The objective of the thesis was toanalyse the current business of DePuy Synthes and its major supplier offinished goods, evaluate the marginal value of time caused by ademand-volatility exposure and recommend top management to apply lead-timereduction policies to increase flexibility and agility to react to demandchanges and increase competitive advantage.The analysis of the business wasfocused on the portfolio characteristics and on the lead time of the processes.This portfolio has 1149 active codes, 99% of them have unstable demand and only10% accounts for high-medium volumes per business unit. In addition, 70% of activecodes have a service level that is higher than 95%, which demonstrates the importanceof this portfolio, even if the volumes are low and demand volatility is high. Using the Manufacturing Critical Pathdeveloped by Suri (2010) to measure end-to-end lead time, the business spends125 days from the moment an order is created to the moment the goods are sentto the end-customer (e.
g. secondary hub or hospital). The analysis shows that72% of this time accounts for raw components production, as the suppliermanages a make-to-order strategy. Furthermore, excluding the raw componentswaiting time, the touch time of the rest of processes is 30% of the overalllead time. Therefore, lead time can be reduced up to 90%.The second analysis was to calculatethe supply-demand mismatch cost the DePuy Synthes is currently affording everyreplenishment period. Using the model proposed by de Treville et al.
(2014a), theresults show that the mismatch costs represent around 15% of the total cost ofgoods sold of this portfolio. In addition, the cost premium that DePuy Synthesis willing to pay to eliminate lead time was calculated for every SKU of theportfolio. Results show that for items with a highly volatile demand and ahigher service level, cost premium are higher, and can even double the currentprice, compared to the most-stable demand goods. The risk for DePuy Synthes ofholding inventory or stocking out of a product, increases with lead time, butalso with the importance of the item for the business. This analysis must be usedas a lower bound of the value, because the model only considers demand-volatilityrisk and lead time is assumed to be constant.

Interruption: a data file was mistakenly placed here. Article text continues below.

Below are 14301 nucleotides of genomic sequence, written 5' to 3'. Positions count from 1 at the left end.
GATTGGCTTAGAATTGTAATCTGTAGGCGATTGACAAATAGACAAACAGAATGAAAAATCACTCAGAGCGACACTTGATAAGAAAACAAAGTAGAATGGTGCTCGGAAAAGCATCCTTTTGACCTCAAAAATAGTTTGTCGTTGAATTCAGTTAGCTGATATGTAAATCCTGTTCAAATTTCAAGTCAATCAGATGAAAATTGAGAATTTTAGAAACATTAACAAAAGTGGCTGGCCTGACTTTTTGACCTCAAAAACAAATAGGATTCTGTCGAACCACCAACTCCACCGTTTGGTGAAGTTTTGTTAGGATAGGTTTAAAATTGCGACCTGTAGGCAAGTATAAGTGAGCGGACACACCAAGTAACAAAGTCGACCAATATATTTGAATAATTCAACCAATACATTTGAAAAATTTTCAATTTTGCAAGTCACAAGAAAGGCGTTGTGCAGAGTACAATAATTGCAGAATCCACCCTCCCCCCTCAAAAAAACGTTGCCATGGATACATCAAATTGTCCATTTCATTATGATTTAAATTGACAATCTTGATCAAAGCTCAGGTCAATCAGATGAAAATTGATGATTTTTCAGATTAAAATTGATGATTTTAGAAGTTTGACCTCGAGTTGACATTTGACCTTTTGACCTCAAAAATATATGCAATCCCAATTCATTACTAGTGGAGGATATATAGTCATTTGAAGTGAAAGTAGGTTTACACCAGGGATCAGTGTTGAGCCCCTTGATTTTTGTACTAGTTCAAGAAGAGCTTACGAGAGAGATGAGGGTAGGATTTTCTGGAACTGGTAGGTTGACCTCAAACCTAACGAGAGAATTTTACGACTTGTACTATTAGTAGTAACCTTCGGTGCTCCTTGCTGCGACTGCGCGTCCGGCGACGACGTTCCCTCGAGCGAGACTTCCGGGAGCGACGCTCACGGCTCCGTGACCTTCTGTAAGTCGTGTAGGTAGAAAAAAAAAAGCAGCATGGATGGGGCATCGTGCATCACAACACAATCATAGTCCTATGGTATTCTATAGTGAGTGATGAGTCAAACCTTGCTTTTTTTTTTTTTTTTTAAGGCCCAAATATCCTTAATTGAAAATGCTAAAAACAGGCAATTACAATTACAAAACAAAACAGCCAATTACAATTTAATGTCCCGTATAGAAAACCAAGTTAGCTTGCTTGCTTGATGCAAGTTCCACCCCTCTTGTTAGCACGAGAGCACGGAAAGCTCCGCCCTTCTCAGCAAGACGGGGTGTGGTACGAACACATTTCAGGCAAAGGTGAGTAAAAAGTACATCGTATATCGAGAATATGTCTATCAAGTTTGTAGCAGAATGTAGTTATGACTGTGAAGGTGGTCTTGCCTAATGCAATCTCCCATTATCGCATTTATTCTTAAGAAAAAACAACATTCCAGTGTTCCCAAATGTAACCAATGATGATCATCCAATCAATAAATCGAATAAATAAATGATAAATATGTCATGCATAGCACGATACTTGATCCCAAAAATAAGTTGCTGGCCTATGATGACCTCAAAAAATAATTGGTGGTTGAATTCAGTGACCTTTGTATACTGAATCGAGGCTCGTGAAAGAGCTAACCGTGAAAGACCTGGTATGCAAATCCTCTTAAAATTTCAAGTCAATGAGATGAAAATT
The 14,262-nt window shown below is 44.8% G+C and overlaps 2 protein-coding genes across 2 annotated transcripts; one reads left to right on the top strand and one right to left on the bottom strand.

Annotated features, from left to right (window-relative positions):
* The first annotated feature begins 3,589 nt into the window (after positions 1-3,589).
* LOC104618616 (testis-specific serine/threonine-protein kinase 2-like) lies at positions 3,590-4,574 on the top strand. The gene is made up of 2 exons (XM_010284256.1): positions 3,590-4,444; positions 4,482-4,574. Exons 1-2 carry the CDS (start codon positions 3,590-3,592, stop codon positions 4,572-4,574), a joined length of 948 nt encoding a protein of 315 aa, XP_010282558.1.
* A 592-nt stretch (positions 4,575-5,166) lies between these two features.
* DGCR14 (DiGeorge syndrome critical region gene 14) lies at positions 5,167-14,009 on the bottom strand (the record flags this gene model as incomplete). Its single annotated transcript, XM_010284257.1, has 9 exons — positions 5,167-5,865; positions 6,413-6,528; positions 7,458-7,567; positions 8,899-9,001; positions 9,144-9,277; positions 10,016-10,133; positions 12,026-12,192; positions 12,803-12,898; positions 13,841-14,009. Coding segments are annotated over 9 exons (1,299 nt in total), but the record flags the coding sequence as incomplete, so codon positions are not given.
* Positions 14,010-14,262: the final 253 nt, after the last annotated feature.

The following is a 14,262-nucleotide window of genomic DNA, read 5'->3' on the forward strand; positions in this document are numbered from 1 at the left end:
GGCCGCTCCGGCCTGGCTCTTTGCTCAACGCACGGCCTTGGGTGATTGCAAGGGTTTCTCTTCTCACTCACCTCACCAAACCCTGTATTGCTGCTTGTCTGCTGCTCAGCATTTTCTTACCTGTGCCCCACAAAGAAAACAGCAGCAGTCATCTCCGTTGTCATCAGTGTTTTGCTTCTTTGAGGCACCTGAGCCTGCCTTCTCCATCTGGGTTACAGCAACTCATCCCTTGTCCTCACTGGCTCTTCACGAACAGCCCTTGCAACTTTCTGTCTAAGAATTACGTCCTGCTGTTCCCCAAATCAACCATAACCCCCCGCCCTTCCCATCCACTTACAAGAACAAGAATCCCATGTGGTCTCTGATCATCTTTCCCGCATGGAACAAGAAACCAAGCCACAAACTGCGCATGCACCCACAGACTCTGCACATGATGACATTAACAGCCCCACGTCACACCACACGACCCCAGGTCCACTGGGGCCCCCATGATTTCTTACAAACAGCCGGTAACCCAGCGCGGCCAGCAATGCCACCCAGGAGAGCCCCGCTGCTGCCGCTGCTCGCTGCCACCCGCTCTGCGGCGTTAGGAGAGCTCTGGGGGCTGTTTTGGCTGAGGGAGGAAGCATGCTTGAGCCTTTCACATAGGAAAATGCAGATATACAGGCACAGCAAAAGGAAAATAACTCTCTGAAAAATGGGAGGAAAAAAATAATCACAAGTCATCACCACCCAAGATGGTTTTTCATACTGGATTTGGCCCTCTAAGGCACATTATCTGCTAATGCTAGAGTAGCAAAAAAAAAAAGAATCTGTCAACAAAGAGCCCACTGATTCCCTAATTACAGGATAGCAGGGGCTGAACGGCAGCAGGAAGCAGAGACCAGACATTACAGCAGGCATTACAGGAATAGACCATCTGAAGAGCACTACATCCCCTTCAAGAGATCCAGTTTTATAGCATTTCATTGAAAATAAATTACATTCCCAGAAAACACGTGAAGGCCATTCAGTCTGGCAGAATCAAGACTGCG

In reality, supply risk also impactsdirectly the performance of this business. Recommendations are therefore focuson lead time reduction. The reason behind is that as shown in the Cost PremiumFrontier developed by Professors Suzanne de Treville and Norman Schürhoff,nearly half of the total mismatch cost is reduced by reducing the lead time by70% (125 to 35 days), but the same cost reduction is expected if the lead timeis eliminated or near to customer’s waiting tolerance.
The first one focus on the 72% reductionof lead time. It states that the supplier must apply a make-to-stock strategyfor those components whose cost increase caused by an increase in stock arelower than the cost premium payed by DePuy Synthes. The thesis proposes anorder-up to model as replenishment strategy and compares it with the currentmake-to-order strategy. The comparison shows that for more expensive, criticalfor business and volatile items, the benefit reduction is higher as thesupplier must hold a higher stock to cover for any uncertainty in demand; whichis not currently the case as demand is fully met from the supplier’s point ofview and stock is at minimum levels as it is expensive to hold. However, costpremiums are higher due to the same reasons.
Contrary to less expensive itemswith a lower demand volatility, costs of current and proposed replenishmentstrategy are very similar, therefore benefit reduction is lower, as well ascost premium for finished goods. Finally,the second recommendation focus on reducing the last 30% of lead time. It statesthat both organizations change their strategies from cost-based to time-based andprocess, structure, rewards and people management must be aligned to this strategy,as proposed by Star Model of Galbraith (1995). As per the adapted of de Trevilleet al.
(2012), it is proposed to use a time-based strategy, process must ensurecapacity buffer, lot sizes reduction, and elimination of non-strategic variability;structure must support flow, rewards must encourage a time-based mindset and peoplemanagement must be cross-trained and staffed according to time-based mindset